By: Savin Mattozzi ~Staff Writer~
Former national security adviser and retired lieutenant general Michael Flynn, resigned last Monday when it was revealed that he had misled Vice President Mike Pence about communications he had with Russia’s ambassador concerning sanctions prior to President Trump’s inauguration.
The communications in question were a series of phone calls in which Flynn discussed U.S. sanctions against Russia with ambassador, Sergey I. Kislyak.
The Logan Act, a 1799 statute, prohibits private U.S. citizens from interfering or negotiating with foreign governments without authorization.
Chair and associate professor of political science, Dr. Mack Mariani, explained that Flynn operated in a legal gray area when he communicated with Kislyak in late 2016.
“When incoming administration’s personnel are in contact with foreign governments, it raises questions about whether those not-yet officials are in violation of the Logan Act,” Mariani said.
“Partly, it depends on questions of authorization: Who is authorized to speak for the United States? If they are acting on behalf of the president-elect, that’s kind of a gray area. Likewise, what constitutes negotiation and what constitutes simple conversation and relationship-building is also unclear. To date, no individual has been convicted under the Logan Act.”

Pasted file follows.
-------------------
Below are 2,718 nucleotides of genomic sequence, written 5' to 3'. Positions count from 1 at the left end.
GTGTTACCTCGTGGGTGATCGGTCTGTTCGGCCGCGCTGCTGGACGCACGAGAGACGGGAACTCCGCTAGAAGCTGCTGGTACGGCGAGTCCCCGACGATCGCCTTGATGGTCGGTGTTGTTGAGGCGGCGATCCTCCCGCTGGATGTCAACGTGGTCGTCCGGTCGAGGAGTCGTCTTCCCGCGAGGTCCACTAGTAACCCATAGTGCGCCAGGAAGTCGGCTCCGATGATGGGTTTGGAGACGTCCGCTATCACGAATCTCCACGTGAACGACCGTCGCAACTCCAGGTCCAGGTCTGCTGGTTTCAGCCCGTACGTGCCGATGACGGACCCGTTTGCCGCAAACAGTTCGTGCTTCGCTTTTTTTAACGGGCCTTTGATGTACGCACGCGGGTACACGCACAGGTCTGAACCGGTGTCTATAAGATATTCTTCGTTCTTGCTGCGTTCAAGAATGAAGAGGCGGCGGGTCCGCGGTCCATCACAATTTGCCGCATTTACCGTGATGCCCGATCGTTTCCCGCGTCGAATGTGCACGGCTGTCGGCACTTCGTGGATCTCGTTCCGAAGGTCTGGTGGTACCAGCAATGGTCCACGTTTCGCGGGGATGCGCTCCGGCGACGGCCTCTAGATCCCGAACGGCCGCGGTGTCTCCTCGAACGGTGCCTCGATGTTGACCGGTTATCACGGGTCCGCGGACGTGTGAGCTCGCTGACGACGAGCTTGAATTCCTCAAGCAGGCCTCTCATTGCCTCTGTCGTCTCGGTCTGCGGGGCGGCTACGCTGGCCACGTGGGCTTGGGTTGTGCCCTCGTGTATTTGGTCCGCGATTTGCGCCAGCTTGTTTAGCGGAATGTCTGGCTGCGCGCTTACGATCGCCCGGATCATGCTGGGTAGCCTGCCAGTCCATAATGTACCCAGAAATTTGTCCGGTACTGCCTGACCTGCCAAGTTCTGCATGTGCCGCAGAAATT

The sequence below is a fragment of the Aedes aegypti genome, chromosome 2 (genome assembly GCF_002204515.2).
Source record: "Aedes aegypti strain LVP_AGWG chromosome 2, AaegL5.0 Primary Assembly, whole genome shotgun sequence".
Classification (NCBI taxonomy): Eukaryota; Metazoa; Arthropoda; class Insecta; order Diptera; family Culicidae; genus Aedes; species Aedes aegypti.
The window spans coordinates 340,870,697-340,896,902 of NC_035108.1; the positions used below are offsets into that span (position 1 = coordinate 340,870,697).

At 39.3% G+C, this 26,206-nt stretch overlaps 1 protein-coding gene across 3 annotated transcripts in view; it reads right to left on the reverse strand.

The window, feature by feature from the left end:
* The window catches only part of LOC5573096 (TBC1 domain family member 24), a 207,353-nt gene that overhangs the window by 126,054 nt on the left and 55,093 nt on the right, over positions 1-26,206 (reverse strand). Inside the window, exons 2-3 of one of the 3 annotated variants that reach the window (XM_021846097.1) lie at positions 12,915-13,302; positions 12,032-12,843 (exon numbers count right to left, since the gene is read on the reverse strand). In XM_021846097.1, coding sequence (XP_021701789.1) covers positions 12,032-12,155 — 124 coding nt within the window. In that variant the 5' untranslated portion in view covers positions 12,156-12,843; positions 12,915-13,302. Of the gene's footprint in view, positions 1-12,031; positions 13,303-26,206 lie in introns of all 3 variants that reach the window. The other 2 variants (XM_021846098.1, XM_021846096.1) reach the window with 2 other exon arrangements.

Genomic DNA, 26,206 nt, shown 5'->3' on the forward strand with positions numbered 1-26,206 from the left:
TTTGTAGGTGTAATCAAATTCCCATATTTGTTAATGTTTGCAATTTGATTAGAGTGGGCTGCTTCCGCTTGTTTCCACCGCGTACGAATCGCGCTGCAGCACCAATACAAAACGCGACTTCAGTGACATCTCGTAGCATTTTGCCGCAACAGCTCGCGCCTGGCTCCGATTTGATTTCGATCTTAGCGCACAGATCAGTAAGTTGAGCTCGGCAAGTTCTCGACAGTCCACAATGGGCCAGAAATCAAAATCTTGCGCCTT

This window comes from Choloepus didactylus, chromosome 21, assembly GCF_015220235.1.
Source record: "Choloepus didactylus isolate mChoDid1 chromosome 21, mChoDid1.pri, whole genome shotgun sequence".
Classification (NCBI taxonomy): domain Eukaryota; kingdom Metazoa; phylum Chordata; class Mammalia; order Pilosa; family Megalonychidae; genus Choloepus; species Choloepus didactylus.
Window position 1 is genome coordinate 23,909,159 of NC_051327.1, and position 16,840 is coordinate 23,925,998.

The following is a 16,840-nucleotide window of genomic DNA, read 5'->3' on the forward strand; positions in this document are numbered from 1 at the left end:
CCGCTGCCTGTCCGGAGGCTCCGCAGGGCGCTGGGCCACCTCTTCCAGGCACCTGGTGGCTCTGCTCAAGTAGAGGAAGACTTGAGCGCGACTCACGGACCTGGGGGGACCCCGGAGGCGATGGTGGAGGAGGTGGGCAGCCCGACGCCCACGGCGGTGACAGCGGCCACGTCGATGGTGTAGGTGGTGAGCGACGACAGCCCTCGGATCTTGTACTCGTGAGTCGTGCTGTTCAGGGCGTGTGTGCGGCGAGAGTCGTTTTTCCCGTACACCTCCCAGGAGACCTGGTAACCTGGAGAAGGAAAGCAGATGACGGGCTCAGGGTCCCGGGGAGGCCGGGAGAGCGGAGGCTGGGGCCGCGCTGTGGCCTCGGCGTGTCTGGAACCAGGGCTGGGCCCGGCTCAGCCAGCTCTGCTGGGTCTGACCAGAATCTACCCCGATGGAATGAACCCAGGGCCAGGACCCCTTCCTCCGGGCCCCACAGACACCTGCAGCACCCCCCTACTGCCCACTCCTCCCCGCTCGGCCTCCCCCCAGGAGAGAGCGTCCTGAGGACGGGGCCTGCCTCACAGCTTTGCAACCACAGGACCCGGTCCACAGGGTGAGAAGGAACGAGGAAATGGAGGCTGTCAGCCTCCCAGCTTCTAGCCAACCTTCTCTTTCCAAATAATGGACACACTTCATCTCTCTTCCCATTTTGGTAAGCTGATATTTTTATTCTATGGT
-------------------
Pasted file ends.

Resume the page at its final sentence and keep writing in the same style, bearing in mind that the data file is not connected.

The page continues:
Mariani continued that the legal question now is not whether Flynn misled the vice president, but whether he told the truth to investigators while under oath.
In his resignation letter, Flynn explained that due to “fast passed events, I inadvertently briefed the Vice President Elect and others with incomplete information regarding my phone calls with the Russian Ambassador. I have sincerely apologized to the President and the Vice President, and they have accepted my apology.”
Trump’s first pick as a replacement was Vice Adm. Robert Harward, a retired Navy SEAL and former deputy commander of U.S. Central Command. Howard turned down the positon because of family commitments and will continue working as a senior executive for Lockheed Martin.
Since then Trump has named Lieutenant General Herbert Raymond McMaster as his national security advisor.
McMaster served in Iraq and Afghanistan and was named as one of Time Magazine’s 100 most influential people in 2014.
James Bays of Al Jazeera referred to McMaster as being seen as “one of the thinkers of the U.S. military.”
McMaster does not need to be confirmed by the U.S. Senate, as he is an independent aide to the President.